What I remember most vividly is the bag. It is so big, and it has two handles, and my hands are tiny, tiny, and my fingers are being squished together in a bunch from holding it. I look down at my fingers, because I hate this sensation. I still hate this sensation. Thirty years later I see my fingers, impossbly tiny, and I am back on the paving, and I can feel that I am not going to put the bag down, even though I want to rearrange my fingers, because mum wants me to hold it for the photo.

So I look away from my fingers, and up at her. I feel the bag lean against my knee, cool and vinylly. She crouches to get in line with me, folding up gracefully, as she always does, and I see her lovely, angular, precise pianist's hands prop the camera delicately at the edges as though it is already a negative.

I am so scared. Everything is so important. What if I don't find the right doors?

Tuesday, August 14, 2007


So yesterday, when I said "The next number in the sequence is ... ", I was being all metaphorically rhetorical, you know.

But just in case you were wondering, this morning I was reminded that the answer is: my mother.

[sound of the heads of one million thirty-something women, exploding]

Monday, August 13, 2007

Once upon a time

Once there was a crab who lived under a rock, thinking. The rock was flattish and shaped a bit like a big stony dinner plate. It had a couple of barnacles on it and a flea-circus style population of tiny invertebrates of one sort or another.

The crab liked it under the rock. It was dark and salty.

Was it better under the rock? Perhaps there was a whole new world out under the sky, or in the many tiny pools bunted with bubbly seaweed and anemones nearby. On the other hand, she wasn't a crispy sun-dried crab up on the beach like the ones coasted up on the tide.

She blinked an eye on a stalk. And then she blinked another eye on a stalk. She watched some pretty silica fragments run through a crack in the rock like a tiny marine lava lamp. She clicked a claw. Mmmm, watery, she thought.

Moral: sometimes, you are your shell.


Yesterday I was leafing through one or other of the tree-nemesis spectacular of supplementary components to the Sunday newspaper. I think I may have been trying to do an ickle-wee crossword which I can never do. This is probably because it is too difficult for my weakling sabbath cognitive skills, but I always feel like it is because the damn thing is too ickle and my mind can't think of words in that point-size.

Anyway the rest of the page was short reviews of mystery fiction. The critic liked the things on offer, because they worked with the genre creatively, and because they did that other apparently desirable thing, which is to say something perspicuous or new or otherwise not neuron-fryingly banal about the human condition.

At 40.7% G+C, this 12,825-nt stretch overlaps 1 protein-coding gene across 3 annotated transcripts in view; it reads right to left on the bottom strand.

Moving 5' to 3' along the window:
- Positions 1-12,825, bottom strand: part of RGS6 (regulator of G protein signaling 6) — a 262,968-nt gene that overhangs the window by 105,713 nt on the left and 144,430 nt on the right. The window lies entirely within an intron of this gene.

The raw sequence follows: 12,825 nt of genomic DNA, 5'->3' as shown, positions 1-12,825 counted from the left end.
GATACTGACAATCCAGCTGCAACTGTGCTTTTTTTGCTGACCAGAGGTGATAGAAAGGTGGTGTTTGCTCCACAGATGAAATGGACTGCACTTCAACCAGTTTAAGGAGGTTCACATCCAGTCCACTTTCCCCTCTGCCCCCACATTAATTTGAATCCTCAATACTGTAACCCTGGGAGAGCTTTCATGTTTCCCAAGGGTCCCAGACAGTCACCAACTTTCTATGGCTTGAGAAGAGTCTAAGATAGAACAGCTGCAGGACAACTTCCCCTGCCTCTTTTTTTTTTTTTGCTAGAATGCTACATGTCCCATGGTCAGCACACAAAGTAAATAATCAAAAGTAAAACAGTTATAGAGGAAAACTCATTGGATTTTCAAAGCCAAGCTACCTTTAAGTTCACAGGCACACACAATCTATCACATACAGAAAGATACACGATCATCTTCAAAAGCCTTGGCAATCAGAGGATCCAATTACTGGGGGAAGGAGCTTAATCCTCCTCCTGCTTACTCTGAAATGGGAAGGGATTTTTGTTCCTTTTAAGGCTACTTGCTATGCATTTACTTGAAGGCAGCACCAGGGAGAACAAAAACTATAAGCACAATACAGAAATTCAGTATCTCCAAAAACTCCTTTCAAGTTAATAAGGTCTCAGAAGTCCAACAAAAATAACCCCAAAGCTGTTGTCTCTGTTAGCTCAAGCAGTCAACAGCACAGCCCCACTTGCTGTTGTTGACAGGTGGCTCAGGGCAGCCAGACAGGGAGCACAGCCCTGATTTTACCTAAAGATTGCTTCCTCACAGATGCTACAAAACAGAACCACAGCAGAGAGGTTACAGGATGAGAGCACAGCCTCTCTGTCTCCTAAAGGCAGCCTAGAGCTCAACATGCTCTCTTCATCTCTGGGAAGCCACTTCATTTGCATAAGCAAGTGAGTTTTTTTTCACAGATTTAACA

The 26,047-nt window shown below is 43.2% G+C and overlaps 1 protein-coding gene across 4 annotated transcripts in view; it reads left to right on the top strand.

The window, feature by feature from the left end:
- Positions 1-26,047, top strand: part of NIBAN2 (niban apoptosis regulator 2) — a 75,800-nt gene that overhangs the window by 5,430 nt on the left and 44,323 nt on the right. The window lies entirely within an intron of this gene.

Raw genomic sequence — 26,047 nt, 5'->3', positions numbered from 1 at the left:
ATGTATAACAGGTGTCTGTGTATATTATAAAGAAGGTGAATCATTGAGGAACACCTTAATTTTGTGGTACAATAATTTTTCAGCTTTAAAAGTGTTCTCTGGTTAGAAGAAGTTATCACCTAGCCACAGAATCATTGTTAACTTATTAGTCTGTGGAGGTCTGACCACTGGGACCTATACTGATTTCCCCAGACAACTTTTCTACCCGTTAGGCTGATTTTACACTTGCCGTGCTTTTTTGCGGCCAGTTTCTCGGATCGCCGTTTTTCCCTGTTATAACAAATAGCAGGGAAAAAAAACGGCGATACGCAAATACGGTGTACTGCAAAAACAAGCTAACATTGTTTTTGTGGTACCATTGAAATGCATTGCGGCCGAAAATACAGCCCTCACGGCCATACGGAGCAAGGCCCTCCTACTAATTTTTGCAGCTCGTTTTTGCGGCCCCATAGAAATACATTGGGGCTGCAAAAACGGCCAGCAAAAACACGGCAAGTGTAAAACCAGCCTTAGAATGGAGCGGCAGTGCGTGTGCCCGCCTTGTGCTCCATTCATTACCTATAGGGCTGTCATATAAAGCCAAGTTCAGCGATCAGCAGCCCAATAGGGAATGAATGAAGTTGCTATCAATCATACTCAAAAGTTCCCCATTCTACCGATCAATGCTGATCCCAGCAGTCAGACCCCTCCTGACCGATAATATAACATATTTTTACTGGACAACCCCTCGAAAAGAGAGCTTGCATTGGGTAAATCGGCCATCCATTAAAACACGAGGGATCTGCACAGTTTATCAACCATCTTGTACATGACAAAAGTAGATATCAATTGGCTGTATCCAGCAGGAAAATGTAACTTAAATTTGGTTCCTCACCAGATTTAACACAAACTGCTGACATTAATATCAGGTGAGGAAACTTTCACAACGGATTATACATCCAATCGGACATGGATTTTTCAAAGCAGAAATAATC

I hate this phrase because of course it comes under the heading of neuron-fryingly banal itself. But sure, some insight is always good. Or some amusement, or the poignant thrill of recognition, or whatever else we traditionally get from some goodly observations about What It Is To Be Alive, or similar tasty cliché.

But sometimes it is a paradox, no? Ought the incisive reflection upon how boring and repetitive and pre-re-experienced being alive sometimes is actually reflect? Actually be as boring as the experience it is trying to invoke? My life involves serried ranks of hackneyed whines which already litter the blogosphere. It is hard to finish a dissertation. I worry about my value. I am lonely. I am sad. I am bored. Students are stupid. Academics are both baroque and petty in their intrigues in pursuit of meaningless indications of status. Or tenure. I am not sure what it is all for. I have issues with procrastination. I am distracted by heartbreak. I lack the ambition and ruthlessness which everyone else seems to have. I feel displaced. Blah blah. The next number in the sequence is ...

You could develop a little utility to write blog posts like this. And then you could take over the world by frying everyone's neurons with a dirty banality bomb. Perhaps this is the master plan.

The moral of the story is: graduate students are the enemy. Read mystery novels.

Sunday, August 12, 2007

On the road, 2

Friday, 8AM

We scramble out of the cheapass futurism and warped windowframe must of the hotel as early as we can and make for the harbour, where Pluvialis will be meeting The Man with The Gos off the ferry.

We kill time. Or Stranraer kills it, I can't tell. Pluvialis smokes distractedly. Men with clippered haircuts wait in cars with things on the rear-vision mirrors, breakfasting from brightly coloured aluminium and heat-sealed plastic. A cormorant fishes among the boats, disappearing prehistoric ninja-style in the barest hint of concentric ripples. Black-headed gulls snooze and preen sleepily on tubular steel, some smudgy in winter plumage, some still sleekly balaclavaed. Ashy juvenile herring gulls coast massively overhead with parents white like optical brighteners in detergent.

I am absent and gummy for lack of sleep. I sit in the car while Pluvialis alternately wanders the waterfront and leans against the car, sprung tight with anticipation and the seismic weirdness that has been everywhere since we got here. I lean my head against the car window. There is a tap at it, and a spare man ten years younger than me with eyes that skitter and tobacco smoke shadows under his cheekbones wants £2 for the bus to Dumfries. He wouldn't ask, but his grandmother you see ...